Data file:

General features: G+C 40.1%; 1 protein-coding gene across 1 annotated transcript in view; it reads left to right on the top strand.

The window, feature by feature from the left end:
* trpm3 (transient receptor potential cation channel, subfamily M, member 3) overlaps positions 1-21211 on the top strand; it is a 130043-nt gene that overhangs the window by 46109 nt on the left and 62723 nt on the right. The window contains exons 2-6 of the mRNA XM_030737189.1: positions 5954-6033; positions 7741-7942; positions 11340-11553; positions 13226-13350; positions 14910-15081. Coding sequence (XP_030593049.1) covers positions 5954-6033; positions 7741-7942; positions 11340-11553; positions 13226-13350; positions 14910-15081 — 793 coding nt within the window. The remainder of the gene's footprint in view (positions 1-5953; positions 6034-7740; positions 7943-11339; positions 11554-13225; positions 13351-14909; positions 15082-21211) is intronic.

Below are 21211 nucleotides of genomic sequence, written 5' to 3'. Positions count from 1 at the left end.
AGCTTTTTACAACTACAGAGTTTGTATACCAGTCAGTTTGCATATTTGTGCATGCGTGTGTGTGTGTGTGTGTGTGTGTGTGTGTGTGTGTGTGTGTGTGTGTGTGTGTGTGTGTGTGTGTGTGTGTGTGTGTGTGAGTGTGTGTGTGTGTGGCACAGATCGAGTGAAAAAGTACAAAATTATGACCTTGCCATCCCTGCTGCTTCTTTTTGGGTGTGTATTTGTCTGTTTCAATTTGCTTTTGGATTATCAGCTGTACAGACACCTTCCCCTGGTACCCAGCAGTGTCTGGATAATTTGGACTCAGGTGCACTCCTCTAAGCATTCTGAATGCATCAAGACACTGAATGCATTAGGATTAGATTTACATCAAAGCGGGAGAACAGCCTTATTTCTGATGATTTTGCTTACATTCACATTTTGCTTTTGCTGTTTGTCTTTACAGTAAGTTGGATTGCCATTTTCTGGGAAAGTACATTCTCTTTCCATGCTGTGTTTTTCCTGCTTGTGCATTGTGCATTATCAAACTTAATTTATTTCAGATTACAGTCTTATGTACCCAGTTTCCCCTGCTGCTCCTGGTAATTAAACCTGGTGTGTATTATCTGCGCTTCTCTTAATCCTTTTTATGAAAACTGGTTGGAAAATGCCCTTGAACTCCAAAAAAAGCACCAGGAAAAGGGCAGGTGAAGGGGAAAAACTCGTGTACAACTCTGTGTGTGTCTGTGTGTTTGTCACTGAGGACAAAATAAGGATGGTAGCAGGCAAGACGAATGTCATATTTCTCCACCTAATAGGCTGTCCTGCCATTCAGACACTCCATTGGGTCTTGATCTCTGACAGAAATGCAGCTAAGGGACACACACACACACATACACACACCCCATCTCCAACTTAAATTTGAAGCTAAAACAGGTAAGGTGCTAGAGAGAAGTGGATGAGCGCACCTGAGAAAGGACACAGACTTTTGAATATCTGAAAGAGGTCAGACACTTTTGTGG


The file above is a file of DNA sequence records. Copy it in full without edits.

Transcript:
General features: G+C 40.1%; 1 protein-coding gene across 1 annotated transcript in view; it reads left to right on the top strand.

The window, feature by feature from the left end:
* trpm3 (transient receptor potential cation channel, subfamily M, member 3) overlaps positions 1-21211 on the top strand; it is a 130043-nt gene that overhangs the window by 46109 nt on the left and 62723 nt on the right. The window contains exons 2-6 of the mRNA XM_030737189.1: positions 5954-6033; positions 7741-7942; positions 11340-11553; positions 13226-13350; positions 14910-15081. Coding sequence (XP_030593049.1) covers positions 5954-6033; positions 7741-7942; positions 11340-11553; positions 13226-13350; positions 14910-15081 — 793 coding nt within the window. The remainder of the gene's footprint in view (positions 1-5953; positions 6034-7740; positions 7943-11339; positions 11554-13225; positions 13351-14909; positions 15082-21211) is intronic.

Below are 21211 nucleotides of genomic sequence, written 5' to 3'. Positions count from 1 at the left end.
AGCTTTTTACAACTACAGAGTTTGTATACCAGTCAGTTTGCATATTTGTGCATGCGTGTGTGTGTGTGTGTGTGTGTGTGTGTGTGTGTGTGTGTGTGTGTGTGTGTGTGTGTGTGTGTGTGTGTGTGTGTGTGTGAGTGTGTGTGTGTGTGGCACAGATCGAGTGAAAAAGTACAAAATTATGACCTTGCCATCCCTGCTGCTTCTTTTTGGGTGTGTATTTGTCTGTTTCAATTTGCTTTTGGATTATCAGCTGTACAGACACCTTCCCCTGGTACCCAGCAGTGTCTGGATAATTTGGACTCAGGTGCACTCCTCTAAGCATTCTGAATGCATCAAGACACTGAATGCATTAGGATTAGATTTACATCAAAGCGGGAGAACAGCCTTATTTCTGATGATTTTGCTTACATTCACATTTTGCTTTTGCTGTTTGTCTTTACAGTAAGTTGGATTGCCATTTTCTGGGAAAGTACATTCTCTTTCCATGCTGTGTTTTTCCTGCTTGTGCATTGTGCATTATCAAACTTAATTTATTTCAGATTACAGTCTTATGTACCCAGTTTCCCCTGCTGCTCCTGGTAATTAAACCTGGTGTGTATTATCTGCGCTTCTCTTAATCCTTTTTATGAAAACTGGTTGGAAAATGCCCTTGAACTCCAAAAAAAGCACCAGGAAAAGGGCAGGTGAAGGGGAAAAACTCGTGTACAACTCTGTGTGTGTCTGTGTGTTTGTCACTGAGGACAAAATAAGGATGGTAGCAGGCAAGACGAATGTCATATTTCTCCACCTAATAGGCTGTCCTGCCATTCAGACACTCCATTGGGTCTTGATCTCTGACAGAAATGCAGCTAAGGGACACACACACACACATACACACACCCCATCTCCAACTTAAATTTGAAGCTAAAACAGGTAAGGTGCTAGAGAGAAGTGGATGAGCGCACCTGAGAAAGGACACAGACTTTTGAATATCTGAAAGAGGTCAGACACTTTTGTGG